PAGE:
If anything, we think the risk appetite of banks has probably been further reduced in some of that debanking accelerated by the events of Covid. We’re also seeing significant growth in private equity activity that’s beating the demand for the credit capital. We’ve seen a pretty significant pickup in M&A and LBO activity. The first quarter of this year, probably the biggest quarter for LBO activity globally in four years, and by some measures, quarter in the U.S. since pre the GFC.

And what we’re also seeing in the credit markets is that a lot of the fastest growing sectors and companies are very well represented in the below investment grade credit market. So we’re seeing quite a lot of demand for capital from companies in sectors like all of the different parts of health care -- services, pharma, devices and data. We’re also seeing quite a lot of companies with business services that are often digitally based, plus also things like telecom and media services.

The demand for capital from a lot of these companies is high and we think still creating what is a good supply of investible opportunities.

Jason Fisher: All right. I get it. We’ve seen significant growth in the credit markets, both supply and demand, so it creates opportunities for investors. But I’m wondering what do you think are the biggest risks right now? And specifically at BlackRock, what, on your credit team, are you doing about it?

Tim O’Hara: So we put the rest in a couple of buckets. In some respects, as credit people, the downside if we get it wrong far outweighs a couple of points of appreciation if we get it right. So we’re always looking to the downside. And I think we are concerned about rate risk and inflation risk to some extent. We are concerned about default risk. And I think I’d say the third category of things we worry about is fraud.

Now when one considers rate inflation risk within the spectrum of credit assets, much of these markets is naturally hedged to rate rises in the instruments because so much of private credit and the leveraged loan market are all floating rate based. And the spreads and high yield give some protection against movement in rates.

But we do think about them. We do manage those, principally through the lens of can the companies that we’re lending to actually afford a spike up in rates, which as you heard me say at the beginning, it’s not something that we really anticipate.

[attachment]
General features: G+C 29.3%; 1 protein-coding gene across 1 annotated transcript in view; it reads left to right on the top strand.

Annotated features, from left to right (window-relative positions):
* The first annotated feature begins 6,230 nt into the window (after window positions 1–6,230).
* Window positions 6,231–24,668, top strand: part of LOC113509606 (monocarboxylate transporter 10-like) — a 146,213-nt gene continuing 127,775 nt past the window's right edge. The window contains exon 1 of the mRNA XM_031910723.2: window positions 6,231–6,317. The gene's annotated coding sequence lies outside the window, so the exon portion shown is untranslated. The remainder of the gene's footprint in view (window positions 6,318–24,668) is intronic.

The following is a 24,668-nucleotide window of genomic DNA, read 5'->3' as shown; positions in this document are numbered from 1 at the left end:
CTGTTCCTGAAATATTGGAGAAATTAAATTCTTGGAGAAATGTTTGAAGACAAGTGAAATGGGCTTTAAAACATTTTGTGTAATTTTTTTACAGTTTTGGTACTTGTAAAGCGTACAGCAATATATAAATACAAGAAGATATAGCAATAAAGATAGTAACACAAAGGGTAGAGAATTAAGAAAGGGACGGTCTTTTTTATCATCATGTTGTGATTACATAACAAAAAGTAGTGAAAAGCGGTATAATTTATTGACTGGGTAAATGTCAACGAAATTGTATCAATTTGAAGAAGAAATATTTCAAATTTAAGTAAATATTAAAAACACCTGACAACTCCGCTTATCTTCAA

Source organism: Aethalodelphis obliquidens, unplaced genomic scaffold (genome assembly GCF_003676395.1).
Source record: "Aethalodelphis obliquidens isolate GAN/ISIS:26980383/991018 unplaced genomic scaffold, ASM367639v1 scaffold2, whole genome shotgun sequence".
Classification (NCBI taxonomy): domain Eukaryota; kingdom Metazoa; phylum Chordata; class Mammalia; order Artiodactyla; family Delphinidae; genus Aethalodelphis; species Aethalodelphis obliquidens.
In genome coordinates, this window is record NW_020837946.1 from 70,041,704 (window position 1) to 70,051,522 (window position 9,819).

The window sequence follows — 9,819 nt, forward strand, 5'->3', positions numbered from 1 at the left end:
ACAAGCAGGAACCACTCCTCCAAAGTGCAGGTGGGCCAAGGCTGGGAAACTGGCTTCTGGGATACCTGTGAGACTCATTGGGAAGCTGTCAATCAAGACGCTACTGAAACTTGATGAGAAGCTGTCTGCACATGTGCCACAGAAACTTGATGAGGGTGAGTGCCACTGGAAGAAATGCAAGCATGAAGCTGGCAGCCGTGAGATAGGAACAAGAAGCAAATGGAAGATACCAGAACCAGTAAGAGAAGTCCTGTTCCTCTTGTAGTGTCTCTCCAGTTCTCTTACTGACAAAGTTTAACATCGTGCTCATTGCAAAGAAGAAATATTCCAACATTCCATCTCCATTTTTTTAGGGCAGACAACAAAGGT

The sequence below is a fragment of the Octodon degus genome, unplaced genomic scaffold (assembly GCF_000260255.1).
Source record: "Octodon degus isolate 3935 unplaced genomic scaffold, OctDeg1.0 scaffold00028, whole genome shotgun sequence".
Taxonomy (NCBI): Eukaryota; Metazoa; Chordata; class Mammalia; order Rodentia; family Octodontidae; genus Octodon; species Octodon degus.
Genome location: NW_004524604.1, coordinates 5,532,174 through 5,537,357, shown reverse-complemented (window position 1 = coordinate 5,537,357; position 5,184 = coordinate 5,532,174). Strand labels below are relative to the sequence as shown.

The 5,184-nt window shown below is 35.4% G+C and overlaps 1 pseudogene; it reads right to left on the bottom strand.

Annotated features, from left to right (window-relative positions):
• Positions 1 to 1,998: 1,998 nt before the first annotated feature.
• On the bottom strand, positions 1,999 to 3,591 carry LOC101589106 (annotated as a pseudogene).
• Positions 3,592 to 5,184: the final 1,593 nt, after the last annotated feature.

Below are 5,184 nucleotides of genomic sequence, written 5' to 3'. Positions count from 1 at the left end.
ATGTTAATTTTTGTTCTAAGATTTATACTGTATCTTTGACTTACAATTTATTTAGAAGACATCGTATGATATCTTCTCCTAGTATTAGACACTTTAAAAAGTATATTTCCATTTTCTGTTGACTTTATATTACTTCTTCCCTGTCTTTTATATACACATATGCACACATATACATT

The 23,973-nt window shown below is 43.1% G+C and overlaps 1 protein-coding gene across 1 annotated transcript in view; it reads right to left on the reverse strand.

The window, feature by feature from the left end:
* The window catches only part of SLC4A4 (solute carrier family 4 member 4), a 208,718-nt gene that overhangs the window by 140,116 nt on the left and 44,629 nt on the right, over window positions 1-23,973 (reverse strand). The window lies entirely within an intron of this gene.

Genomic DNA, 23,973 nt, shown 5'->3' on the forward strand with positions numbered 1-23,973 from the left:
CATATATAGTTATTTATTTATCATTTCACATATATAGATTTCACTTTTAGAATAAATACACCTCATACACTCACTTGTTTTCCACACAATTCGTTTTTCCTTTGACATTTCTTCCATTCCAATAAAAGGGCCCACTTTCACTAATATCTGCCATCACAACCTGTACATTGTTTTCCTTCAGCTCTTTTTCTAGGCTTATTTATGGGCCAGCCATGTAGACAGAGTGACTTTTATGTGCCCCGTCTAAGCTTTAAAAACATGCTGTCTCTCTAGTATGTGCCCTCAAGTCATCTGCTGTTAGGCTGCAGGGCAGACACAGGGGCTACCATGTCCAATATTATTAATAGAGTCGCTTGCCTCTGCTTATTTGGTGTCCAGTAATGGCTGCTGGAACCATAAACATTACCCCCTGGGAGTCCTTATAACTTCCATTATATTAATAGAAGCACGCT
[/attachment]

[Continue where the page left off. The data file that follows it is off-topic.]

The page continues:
But as a risk that we think about and have to manage across our portfolios, we do consider it. Default risk is always something that we’re focused on. Now the perceived risk of default has come down quite a lot over the course of the last 12 to 15 months. As many have probably seen, some of the headlines now are speaking about default outlooks this year that are in the low single digits. But we do still worry that the speed of the recovery in different sectors and within individual business models can still vary widely.

So it’s something that we watch very closely. And then my third category of risk was [unintelligible] fraud -- that there is a fair bit of capital that has flowed in credit markets in the last 12 months. The competition for transactions has increased. And we do worry at the margin that there are some cases where credit metrics are being extended and maybe where terms with some of the newer entrants are breaking down a bit.  

So we watch that because we don’t really want to be participants in that. And I guess that, maybe, is a bit of how it is that we at BlackRock really respond to all of this, which is we think this is an important time to remain very disciplined and selective. We continue to really leverage strongly our industry expertise, to partner with good management teams, to be very disciplined on structures and terms, and then also to leverage our breadth as BlackRock in sourcing and origination.

We think that the relationships that we have across issuers and across clients really are something that provide us with an edge in finding lots of opportunities so that we can be very selective and only choose the very best of those.

Jason Fisher: Thanks, Tim. I’m going to switch gears for a second. I’d like to invite Calvin into the dialogue. So Calvin, in your seat as head of our Client Insights Unit, please tell us what you’ve observed with pension plans. And how are they reacting in today’s market? 

Calvin Yu: Thanks, Jason. So I think -- yeah. As Tim discussed, the markets are just dynamically changing. And so we outlined some of the corporate pension themes on this page here. And so what we saw was last spring, many corporate plan sponsors were forced to operate their businesses remotely almost overnight as the pandemic took hold and we faced lockdowns.

And yet surprisingly, despite seeing the funded statuses drop by around 8 percent during the first quarter of 2020 for the average corporate pension, we saw a really strong trend of funded status improvement thereafter. And so for the remainder of the year of 2020, we saw around 10 percent funded status improvement.